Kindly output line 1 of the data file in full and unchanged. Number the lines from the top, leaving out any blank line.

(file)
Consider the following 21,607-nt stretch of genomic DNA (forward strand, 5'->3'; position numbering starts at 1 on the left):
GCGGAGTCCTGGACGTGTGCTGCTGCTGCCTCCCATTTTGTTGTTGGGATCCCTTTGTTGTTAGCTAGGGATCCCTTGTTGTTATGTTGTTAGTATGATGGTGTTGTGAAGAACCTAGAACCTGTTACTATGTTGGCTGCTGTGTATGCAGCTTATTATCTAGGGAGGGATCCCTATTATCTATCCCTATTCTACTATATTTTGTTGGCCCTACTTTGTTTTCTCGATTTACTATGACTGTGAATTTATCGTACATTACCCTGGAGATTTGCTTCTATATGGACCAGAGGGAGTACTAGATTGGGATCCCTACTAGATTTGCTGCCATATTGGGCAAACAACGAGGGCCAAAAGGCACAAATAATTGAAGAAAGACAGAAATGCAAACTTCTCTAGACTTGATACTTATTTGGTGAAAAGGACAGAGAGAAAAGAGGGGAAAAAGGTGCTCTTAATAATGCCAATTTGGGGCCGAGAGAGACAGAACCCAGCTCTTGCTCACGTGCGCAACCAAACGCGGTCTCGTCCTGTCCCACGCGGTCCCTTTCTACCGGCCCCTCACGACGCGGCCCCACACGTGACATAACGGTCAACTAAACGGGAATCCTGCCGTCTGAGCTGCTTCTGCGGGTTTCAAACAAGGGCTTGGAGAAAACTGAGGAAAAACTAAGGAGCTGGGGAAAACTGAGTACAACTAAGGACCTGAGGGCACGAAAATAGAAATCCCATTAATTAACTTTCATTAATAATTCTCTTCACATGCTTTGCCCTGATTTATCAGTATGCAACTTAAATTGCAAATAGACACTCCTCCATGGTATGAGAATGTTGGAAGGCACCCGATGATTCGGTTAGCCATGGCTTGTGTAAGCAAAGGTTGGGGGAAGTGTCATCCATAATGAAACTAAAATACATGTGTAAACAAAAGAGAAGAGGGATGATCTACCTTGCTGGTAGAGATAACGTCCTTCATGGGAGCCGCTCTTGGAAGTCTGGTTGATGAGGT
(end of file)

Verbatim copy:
Consider the following 21,607-nt stretch of genomic DNA (forward strand, 5'->3'; position numbering starts at 1 on the left):